"Leslie Fiedler: An Appreciation" (The Massachusetts Review, XLV, 2)
Leslie Fiedler was the only person I know who could--or at least would--quote Dante and the Talmud during a lecture on the literature of the American west. It was an indication of the immensity of his knowledge and his facility for relating seemingly disparate things. That was the source of his critical insights. That and his fearlessness in exploring new ground. As he put it in the title of one of his essays, he was always seeking to "Cross the Border--Close the Gap."
I knew Leslie at the University of Montana (then Montana State University) when I taught there in the early '60s. The English Department at that time was pretty much divided into pro and anti-Leslie forces stemming from his successful campaign several years earlier to get the University president to resign. The fight resulted from his stint as department chairman when he tried to hire an African-American and the president turned down the appointment. The incident demonstrated several things about him: his principle, his passion, and his obliviousness to odds. It also demonstrated his ability to stir up passion in others. His literary criticism often had the same effects. Henry Nash Smith, who wrote the seminal study Virgin Land, once described Leslie to me as "a wild man."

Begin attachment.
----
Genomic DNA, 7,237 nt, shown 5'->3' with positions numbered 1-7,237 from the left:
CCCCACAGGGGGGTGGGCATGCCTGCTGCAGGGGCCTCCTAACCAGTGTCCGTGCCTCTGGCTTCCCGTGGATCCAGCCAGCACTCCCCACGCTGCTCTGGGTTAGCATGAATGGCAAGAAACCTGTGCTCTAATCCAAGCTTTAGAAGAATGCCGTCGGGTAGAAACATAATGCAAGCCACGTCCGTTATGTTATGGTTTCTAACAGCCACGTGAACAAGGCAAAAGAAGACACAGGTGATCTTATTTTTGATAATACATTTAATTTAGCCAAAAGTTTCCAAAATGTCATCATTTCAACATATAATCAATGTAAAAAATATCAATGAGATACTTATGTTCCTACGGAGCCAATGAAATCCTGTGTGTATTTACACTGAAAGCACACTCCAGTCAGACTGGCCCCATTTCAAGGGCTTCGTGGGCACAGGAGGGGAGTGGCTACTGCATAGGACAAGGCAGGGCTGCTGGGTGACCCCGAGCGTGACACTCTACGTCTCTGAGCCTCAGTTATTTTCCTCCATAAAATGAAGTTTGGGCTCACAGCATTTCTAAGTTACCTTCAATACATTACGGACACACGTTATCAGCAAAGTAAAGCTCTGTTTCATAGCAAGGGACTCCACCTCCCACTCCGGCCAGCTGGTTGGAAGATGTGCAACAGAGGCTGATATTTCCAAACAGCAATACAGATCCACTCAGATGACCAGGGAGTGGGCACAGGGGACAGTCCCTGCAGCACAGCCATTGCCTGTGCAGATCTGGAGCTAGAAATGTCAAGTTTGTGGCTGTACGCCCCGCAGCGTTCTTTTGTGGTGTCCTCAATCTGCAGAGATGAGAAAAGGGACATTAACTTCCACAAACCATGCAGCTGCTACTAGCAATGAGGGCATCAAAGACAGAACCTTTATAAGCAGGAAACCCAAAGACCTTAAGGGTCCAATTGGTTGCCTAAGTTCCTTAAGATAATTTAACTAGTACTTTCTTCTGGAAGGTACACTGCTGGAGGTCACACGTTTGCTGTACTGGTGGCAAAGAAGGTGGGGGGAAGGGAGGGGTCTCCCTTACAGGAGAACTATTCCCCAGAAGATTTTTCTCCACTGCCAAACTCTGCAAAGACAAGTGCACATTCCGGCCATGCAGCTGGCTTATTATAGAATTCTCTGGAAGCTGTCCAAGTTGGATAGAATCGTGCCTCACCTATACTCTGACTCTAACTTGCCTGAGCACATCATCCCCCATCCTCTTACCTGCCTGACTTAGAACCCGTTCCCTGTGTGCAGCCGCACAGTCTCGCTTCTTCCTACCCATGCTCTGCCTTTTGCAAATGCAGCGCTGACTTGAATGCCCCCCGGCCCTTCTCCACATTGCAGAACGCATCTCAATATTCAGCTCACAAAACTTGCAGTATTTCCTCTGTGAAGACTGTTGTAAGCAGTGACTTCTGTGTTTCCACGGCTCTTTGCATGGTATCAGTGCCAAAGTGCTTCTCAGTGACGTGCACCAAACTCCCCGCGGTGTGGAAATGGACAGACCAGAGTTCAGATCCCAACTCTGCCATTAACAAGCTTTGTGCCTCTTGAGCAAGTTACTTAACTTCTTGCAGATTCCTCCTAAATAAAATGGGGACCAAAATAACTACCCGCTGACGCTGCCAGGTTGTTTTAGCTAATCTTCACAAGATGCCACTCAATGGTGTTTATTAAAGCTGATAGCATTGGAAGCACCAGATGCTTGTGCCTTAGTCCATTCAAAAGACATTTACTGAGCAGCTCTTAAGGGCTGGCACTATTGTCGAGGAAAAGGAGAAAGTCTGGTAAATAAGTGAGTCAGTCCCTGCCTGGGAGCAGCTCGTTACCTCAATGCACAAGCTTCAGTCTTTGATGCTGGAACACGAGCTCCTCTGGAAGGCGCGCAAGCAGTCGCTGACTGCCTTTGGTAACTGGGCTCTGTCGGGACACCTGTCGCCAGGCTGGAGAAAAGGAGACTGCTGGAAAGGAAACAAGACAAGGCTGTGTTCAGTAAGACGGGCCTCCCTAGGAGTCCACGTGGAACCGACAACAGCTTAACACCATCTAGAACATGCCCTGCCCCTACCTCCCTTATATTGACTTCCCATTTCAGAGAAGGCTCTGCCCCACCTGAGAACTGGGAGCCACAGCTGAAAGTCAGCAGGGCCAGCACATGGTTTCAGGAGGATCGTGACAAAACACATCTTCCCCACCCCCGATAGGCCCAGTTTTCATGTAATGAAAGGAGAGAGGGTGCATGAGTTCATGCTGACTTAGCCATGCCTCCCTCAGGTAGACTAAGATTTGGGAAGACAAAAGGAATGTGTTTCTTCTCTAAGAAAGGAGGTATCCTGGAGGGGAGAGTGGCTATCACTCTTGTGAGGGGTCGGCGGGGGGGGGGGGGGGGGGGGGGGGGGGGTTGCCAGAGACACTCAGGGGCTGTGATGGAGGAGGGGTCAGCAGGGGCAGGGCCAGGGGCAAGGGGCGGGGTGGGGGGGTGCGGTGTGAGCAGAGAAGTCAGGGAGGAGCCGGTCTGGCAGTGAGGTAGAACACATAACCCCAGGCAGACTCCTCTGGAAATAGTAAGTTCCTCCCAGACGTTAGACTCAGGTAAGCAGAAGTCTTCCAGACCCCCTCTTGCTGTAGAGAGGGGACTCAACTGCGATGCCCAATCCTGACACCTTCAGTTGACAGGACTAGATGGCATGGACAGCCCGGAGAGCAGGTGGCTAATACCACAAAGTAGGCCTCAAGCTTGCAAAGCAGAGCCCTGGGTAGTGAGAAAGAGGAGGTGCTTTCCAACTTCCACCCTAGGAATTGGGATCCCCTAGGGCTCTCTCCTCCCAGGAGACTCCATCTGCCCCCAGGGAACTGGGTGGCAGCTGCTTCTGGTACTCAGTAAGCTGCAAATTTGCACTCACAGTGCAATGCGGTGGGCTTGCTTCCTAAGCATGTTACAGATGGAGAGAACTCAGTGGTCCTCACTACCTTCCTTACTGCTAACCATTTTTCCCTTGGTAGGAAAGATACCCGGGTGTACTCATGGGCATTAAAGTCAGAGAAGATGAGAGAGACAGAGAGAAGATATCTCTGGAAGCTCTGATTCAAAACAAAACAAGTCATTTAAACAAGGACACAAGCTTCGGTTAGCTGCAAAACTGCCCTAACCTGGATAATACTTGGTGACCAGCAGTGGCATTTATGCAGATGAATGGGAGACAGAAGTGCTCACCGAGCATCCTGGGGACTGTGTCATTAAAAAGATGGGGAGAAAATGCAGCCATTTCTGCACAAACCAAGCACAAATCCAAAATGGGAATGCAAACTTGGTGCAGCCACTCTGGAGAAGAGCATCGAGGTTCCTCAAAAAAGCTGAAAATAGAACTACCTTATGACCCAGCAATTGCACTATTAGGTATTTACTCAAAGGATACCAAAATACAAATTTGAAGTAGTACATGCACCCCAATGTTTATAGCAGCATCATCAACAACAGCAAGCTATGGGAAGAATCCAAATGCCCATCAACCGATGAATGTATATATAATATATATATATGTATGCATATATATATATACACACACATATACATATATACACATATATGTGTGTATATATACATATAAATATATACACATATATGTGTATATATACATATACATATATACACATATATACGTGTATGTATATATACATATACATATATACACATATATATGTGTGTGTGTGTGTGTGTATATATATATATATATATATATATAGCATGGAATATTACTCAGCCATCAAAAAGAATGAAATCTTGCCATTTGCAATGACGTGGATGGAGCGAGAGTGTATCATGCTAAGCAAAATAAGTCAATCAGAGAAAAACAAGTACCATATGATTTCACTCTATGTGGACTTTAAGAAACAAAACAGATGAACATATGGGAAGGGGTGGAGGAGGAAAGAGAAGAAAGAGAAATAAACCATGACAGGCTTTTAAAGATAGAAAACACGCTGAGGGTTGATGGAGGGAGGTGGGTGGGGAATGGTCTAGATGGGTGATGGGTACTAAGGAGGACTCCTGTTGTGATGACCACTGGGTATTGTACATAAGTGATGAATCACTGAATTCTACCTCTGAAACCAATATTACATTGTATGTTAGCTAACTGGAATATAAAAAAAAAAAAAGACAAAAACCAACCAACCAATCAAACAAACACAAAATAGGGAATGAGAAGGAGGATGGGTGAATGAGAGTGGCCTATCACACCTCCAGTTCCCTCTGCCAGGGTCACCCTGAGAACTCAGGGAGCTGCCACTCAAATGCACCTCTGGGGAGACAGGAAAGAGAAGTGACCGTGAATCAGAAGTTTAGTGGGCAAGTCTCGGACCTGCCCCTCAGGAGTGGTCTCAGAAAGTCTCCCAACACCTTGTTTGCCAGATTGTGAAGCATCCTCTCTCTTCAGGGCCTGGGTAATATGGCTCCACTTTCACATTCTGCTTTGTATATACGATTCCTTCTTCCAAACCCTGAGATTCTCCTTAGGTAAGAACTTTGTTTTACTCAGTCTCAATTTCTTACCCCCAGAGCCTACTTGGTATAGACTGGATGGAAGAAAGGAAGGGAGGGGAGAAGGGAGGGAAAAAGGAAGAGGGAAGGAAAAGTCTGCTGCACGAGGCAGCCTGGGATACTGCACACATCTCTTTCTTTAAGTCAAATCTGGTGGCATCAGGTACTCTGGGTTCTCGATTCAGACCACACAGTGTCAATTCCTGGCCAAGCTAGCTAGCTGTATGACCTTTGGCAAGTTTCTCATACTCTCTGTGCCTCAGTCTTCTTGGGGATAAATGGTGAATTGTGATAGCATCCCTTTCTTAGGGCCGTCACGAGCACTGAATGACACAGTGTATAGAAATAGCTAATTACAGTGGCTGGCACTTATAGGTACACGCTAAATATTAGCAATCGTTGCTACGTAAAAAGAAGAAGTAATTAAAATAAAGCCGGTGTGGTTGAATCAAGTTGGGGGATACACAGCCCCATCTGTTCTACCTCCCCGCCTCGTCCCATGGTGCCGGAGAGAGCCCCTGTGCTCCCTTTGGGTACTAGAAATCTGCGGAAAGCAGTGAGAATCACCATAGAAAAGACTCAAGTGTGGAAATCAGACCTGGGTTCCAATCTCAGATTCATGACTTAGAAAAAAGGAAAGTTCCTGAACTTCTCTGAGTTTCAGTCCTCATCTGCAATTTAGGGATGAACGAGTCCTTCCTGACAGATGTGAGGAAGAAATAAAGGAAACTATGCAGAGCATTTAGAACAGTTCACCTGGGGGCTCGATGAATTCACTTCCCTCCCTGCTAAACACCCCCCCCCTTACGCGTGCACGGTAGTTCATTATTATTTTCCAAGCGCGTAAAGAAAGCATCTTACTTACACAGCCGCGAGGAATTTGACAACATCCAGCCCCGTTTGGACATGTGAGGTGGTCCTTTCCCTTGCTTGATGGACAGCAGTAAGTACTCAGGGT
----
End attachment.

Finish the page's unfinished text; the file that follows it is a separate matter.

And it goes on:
Leslie understood that literary criticism was not brain surgery, that a mistake was not fatal and one could therefore take chances. He was classically trained at NYU and the University of Wisconsin where he wrote a dissertation on John Donne and he began his career in a conventional way, writing academic articles for literary quarterlies, but at an unconventional place, Missoula, Montana. He learned French and German for his doctorate, Japanese as a translator for the Navy in World War II, enough Italian to get by during a year in Italy, and retained enough Yiddish to carry on a conversation with my mother when we visited him in Buffalo.
He ranged as widely in his interests, from the medieval literature of his graduate studies to the commentary on American popular literature for which he is most well known, and in politics from the Marxism of his youth to the liberalism of his later years. He brought all of this to his lectures and classes as well as to his writing. Unlike many senior professors who begrudge the teaching part of their jobs, Leslie loved it. At Montana, throughout his career, he taught the introductory humanities course with an enthusiasm that was evident to his students.